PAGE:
An introduction to Drupal Hooks

Drupal Version:
7

How to use Drupal hooks

What is a Drupal Hook?

In short, a Drupal Hook is a method that allows you to interact with Drupal data (by hooking it). Drupal Hooks are extremely powerful and are one of the main attractions for many people to Drupal. These hooks allow you to view, change and work with various data at specific points of time in Drupal’s processes. For example, you can change data of a form structure before it’s displayed to the user, or you could modify a Node’s data values before it’s saved to the database.

How to create a Drupal Hook

A Drupal hook name is displayed as a function name that starts with the word “hook”. For example, “hook_form_alter” is a very popular hook that is called before a Drupal form is rendered for output.

The word “hook” will be replaced with either the name of your custom module or the name of your theme where your hook will be located.

NOTE: Hooks placed in themes will only function for processes that occur for that theme. For this reason it is recommended to place your hooks into a custom module. This will allow your hook to be called no matter which theme is currently being used.

MORE INFO: For a brief introduction to creating your own custom module see “Creating a Basic Drupal 7 Module”

If we look at the documentation on Drupal.org for hook_form_alter we’ll see it has three arguments:

hook_form_alter(%$form, $%form_state, $form_id)

If you have a custom module called "custom_hooks" then your hook would look like this:

<?php
function custom_hooks_form_alter(%$form, $%form_state, $form_id){
  
// logic goes here
}
?>

Notice that all we did was replace the word “hook” with “custom_hooks” (the name of your module). Now, once your module is enabled, every time a form is displayed on your website you will be able to inspect and alter the form’s data before it is output.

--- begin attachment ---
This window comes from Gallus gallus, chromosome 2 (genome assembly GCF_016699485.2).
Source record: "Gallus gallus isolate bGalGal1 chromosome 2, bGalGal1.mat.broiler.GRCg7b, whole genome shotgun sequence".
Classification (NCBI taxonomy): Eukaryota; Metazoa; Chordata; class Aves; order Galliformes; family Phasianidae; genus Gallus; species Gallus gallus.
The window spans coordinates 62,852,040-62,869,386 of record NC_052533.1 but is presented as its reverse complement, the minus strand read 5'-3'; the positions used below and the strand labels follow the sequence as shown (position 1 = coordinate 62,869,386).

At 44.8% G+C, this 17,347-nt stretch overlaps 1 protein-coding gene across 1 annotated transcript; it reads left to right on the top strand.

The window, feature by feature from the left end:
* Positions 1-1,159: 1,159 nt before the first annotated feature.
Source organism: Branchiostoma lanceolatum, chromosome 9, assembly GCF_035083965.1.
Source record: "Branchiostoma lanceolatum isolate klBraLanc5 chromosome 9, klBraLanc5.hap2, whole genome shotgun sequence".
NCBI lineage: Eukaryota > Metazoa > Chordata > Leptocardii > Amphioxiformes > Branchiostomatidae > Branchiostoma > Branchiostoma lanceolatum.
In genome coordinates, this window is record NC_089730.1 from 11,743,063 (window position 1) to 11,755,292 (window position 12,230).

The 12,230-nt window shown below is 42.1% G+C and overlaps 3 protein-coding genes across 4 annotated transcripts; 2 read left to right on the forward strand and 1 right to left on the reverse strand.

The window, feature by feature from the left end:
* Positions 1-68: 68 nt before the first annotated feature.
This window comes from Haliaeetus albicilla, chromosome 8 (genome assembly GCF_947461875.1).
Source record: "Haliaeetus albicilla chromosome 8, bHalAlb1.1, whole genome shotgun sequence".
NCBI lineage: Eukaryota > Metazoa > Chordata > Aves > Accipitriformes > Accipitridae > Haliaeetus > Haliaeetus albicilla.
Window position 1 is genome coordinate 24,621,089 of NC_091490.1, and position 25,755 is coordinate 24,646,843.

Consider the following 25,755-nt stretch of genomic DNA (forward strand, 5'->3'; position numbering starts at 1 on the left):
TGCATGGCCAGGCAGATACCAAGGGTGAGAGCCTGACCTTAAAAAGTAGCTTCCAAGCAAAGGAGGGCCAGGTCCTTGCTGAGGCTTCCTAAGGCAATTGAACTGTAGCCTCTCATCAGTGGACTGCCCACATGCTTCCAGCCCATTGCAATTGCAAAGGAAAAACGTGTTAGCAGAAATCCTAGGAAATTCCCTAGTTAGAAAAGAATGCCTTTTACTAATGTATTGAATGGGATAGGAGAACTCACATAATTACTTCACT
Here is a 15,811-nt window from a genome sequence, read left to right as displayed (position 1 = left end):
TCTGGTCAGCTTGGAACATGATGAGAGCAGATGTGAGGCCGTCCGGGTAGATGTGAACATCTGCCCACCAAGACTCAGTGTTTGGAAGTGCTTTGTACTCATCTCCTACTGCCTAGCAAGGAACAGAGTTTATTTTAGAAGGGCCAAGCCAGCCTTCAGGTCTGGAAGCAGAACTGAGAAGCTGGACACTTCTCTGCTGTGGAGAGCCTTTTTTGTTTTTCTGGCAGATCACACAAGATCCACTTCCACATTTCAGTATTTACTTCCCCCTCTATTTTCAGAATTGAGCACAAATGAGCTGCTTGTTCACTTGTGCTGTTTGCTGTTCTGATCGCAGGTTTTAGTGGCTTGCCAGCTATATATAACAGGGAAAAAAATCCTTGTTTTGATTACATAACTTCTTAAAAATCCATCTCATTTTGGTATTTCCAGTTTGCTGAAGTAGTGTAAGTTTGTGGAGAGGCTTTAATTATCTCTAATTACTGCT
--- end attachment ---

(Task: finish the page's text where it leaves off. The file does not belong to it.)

NOTE: If your hook does not appear to be functioning try clearing the site’s caches.

A basic and contrived example of this hook’s usage could like this:

<?php
function custom_hooks_form_alter(&$form, &$form_state, $form_id) {
 
// Check the Form's ID, if it's a Page Node creation form then let's modify it
 
if ($form_id == 'page_node_form'){
   
// Change the Form's title
   
$form['title']['#title'] = 'Enter Page Title for this page';
   
// Give the Page a default value
   
$form['title']['#default_value'] = 'Drupal hooks are awesome.';
  }
}
?>

This little bit of code in your module would modify all Page Node creation forms to give them a new title and default value for the title field. Of course, this could be achieved through the page’s content type configuration but this should give you an idea of how to harness the power of the form_alter hook. This can be used to alter titles, descriptions, default values and even add new fields to any form that is rendered using Drupal’s form API system.

Drupal 7 Custom Hook example hook_form_alter

How to find Drupal Hooks

Now that you we understand what a Drupal Hook is and how to implement it, we just need to know what hooks are available. A good starting place is the listing of Drupal's core hooks which can be found on Drupal.org. To help find a the hooks available to a specific module you can try looking in that module's directory. Most, but now all, modules contain a file called MODULE_NAME.api.php. This file has no functionality and just contains a list of hooks for that module, along with examples of each hooks' usage. All core and most contributed modules should contain this file.

The screenshot below shows the blocks.api.php file contained in the core Blocks Module directory. The hooks shown in this file will allow you to create your own Drupal Blocks or modify existing ones. Like most module.api.php files, this one has well documented examples of the hook's usage.

Drupal 7 blocks api hooks example

Using a module's module.api.php file should list all hooks available to that module and should be a great place to get started if you need to act upon, modify or interact with a module's data. Hooks are extremely powerful, lending to Drupal's flexibility and are well worth understanding their usage.

Example Hook Usages

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